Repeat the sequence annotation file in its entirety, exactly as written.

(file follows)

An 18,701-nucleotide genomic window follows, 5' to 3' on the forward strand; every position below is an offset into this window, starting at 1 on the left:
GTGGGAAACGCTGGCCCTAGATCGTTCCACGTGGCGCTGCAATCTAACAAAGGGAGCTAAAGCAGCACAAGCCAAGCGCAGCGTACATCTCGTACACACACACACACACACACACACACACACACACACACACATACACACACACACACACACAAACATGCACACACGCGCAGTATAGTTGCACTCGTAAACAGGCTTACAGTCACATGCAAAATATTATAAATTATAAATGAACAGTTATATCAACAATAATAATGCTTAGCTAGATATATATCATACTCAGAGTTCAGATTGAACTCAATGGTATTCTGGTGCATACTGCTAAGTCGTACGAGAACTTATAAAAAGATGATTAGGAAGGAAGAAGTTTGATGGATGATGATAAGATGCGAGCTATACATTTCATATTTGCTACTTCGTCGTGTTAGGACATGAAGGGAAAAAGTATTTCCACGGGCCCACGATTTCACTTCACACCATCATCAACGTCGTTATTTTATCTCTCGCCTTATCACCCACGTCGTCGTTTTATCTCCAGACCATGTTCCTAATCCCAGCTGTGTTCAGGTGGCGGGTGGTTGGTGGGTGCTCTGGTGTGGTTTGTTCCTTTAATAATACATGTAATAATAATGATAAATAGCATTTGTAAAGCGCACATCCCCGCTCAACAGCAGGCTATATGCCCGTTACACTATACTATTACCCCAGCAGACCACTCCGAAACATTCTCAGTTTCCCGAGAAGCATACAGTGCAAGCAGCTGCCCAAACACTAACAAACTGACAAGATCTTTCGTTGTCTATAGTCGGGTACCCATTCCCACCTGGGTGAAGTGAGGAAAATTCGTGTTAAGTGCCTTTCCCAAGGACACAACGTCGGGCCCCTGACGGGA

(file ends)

An 18,701-nucleotide genomic window follows, 5' to 3' on the forward strand; every position below is an offset into this window, starting at 1 on the left:
GTGGGAAACGCTGGCCCTAGATCGTTCCACGTGGCGCTGCAATCTAACAAAGGGAGCTAAAGCAGCACAAGCCAAGCGCAGCGTACATCTCGTACACACACACACACACACACACACACACACACACACACACATACACACACACACACACACAAACATGCACACACGCGCAGTATAGTTGCACTCGTAAACAGGCTTACAGTCACATGCAAAATATTATAAATTATAAATGAACAGTTATATCAACAATAATAATGCTTAGCTAGATATATATCATACTCAGAGTTCAGATTGAACTCAATGGTATTCTGGTGCATACTGCTAAGTCGTACGAGAACTTATAAAAAGATGATTAGGAAGGAAGAAGTTTGATGGATGATGATAAGATGCGAGCTATACATTTCATATTTGCTACTTCGTCGTGTTAGGACATGAAGGGAAAAAGTATTTCCACGGGCCCACGATTTCACTTCACACCATCATCAACGTCGTTATTTTATCTCTCGCCTTATCACCCACGTCGTCGTTTTATCTCCAGACCATGTTCCTAATCCCAGCTGTGTTCAGGTGGCGGGTGGTTGGTGGGTGCTCTGGTGTGGTTTGTTCCTTTAATAATACATGTAATAATAATGATAAATAGCATTTGTAAAGCGCACATCCCCGCTCAACAGCAGGCTATATGCCCGTTACACTATACTATTACCCCAGCAGACCACTCCGAAACATTCTCAGTTTCCCGAGAAGCATACAGTGCAAGCAGCTGCCCAAACACTAACAAACTGACAAGATCTTTCGTTGTCTATAGTCGGGTACCCATTCCCACCTGGGTGAAGTGAGGAAAATTCGTGTTAAGTGCCTTTCCCAAGGACACAACGTCGGGCCCCTGACGGGA